Retro Video Game system of the moment: Vectrex (1982)

Back in the old days of video gaming… now I’m talkin’ the pre-NES/Sega days, the Atari 2600/Colecovision days of video gaming…. the best you could get were from the arcade machines and a handful of home computers and home systems, were innovative and exciting. In the early 1980’s, while we owned an Atari 2600 system with just a handful of cartridges, my three cousins lived downstairs from us in a Flatbush, Brooklyn apartment building (their mom, my aunt, owned the building) and some nights my brother and I would sleep over.  I got excited about these sleepovers because just before we actually went to sleep, my oldest cousin Shawn would turn on this plastic mini-TV with a controller pad plugged in at the bottom they had in their room and on would come this opening screen for Vectrex…

Shawn would proceed to play MineStorm, which was the game that came packaged with this system, and the rest of us watched in awe. Yes, the game was basically Asteroids, but the vector graphics of this system, especially played in the dark, were just mesmerizing.

The Vectrex console.
The Vectrex console.

Developed by Smith Engineering in 1980, Vectrex was a tabletop game with a nine-inch CRT screen that used vector drawing for its graphics. The system came loaded with a 1.5 Mhz CPU, 1 KB RAM, 8 KB ROM and a 3″ paper cone speaker (which was loud for a small TV, btw). Cartridges sold separately held 32 KB of ROM.

With Vectrex, you could play a variety of cartridges like Armor Attack, Berzerk, Blitz, Cosmic Chasm, Fortress of Narzod, Polar Rescue, Pole Position, Scramble, Solar Quest, Space Wars and Star Trek: The Motion Picture. Because the system was monochrome, certain cartridges came with color overlay sheets that you could put over the screen to simulate color (Blitz came with a green overlay sheet).

Check out these early 80’s TV spots for Vectrex:


Little known fact.. Vectrex saw some quick, uncredited screen time on the hit sitcom Charles In Charge….

All of this might not seem like much, but remember, this was 1982… The movie Tron was just out in theaters and the best we’d seen by then on Atari was Pac-Man, Combat, Defender and Pong. The pre-Super, O.G. game Mario Brothers wasn’t even out on the Atari until 1983! But looking back, Vectrex was one heckuva system. Later peripherals released for Vectrex included a 3-D imager and a light pen (light pens were big for computers back then).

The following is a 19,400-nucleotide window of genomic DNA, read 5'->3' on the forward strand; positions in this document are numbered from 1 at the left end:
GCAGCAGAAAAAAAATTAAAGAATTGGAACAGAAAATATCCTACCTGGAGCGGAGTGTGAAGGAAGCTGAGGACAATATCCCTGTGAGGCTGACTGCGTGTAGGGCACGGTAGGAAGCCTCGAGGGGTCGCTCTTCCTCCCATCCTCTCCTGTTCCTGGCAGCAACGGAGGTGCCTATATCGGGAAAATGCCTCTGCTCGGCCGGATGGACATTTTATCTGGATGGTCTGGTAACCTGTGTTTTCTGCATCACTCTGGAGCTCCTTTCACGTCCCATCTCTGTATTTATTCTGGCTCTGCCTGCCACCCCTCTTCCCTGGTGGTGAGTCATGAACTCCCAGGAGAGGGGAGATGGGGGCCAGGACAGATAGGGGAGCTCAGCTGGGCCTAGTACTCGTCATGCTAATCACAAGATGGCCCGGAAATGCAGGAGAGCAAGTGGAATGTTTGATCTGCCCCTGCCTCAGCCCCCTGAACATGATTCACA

Although it was eventually purchased by Milton Bradley, Vectrex did not survive the great video game crash of 1983 and was removed completely from the market the following year. The system reportedly cost Milton Bradley “tens of millions of dollars” after they ultimately merged with Hasbro in 1984. The rights to Vectrex reverted to Smith Engineering, who wanted to re-release it as a handheld gaming system, but competition from Nintendo’s Game Boy squashed that dream. The Vectrex product line has been in public domain since the mid-1990’s.

Vectrex can be played in the present day via Vectrex Regeneration, an emulator app available on iPad and  iPhone. Matter of fact, I think I’m gonna send this link to my cousins so we can get some MineStorm going again!

Links for more info

Vectrex on Wikipedia

Vectrex Museum

Vectrex infosite

The Gaming Historian – Vectrex (Video)

Classic Game Room HD – VECTREX console review (Video)

The Vectrex Game System Console – Gameplay GCE (Video)

Vectrex Regeneration – play Vectrex on iOS devices


Classick Material is a big fan of 80s arcade games. He tends to blast soundtrack music from various arcade, NES, Sega and some PS One games really really loud in the car. When he’s not at home being a family man or fighting the forces of evil alongside his trusty canine sidekick Spider-Dog, he co-hosts the Cold Slither Podcast show!

3 Comments Add yours

  1. Nicely done, Classick! Vectrex was never in my wheel house and didn’t know anyone who owned one. It’s amazing to think what would’ve happened had the industry survived in ’83.

    1. Thanks, Jason! Vectrex to me was limited to just that memory from the sleepovers, but I couldn’t help but be amazed at how advanced it was for its time. Yeah, we have that blasted E.T. game to thank for missing out on so much awesome by the mid-80’s.

  2. lyndsie says:

    I played this all the time at my grandmas house.. I wish I could find one!!!

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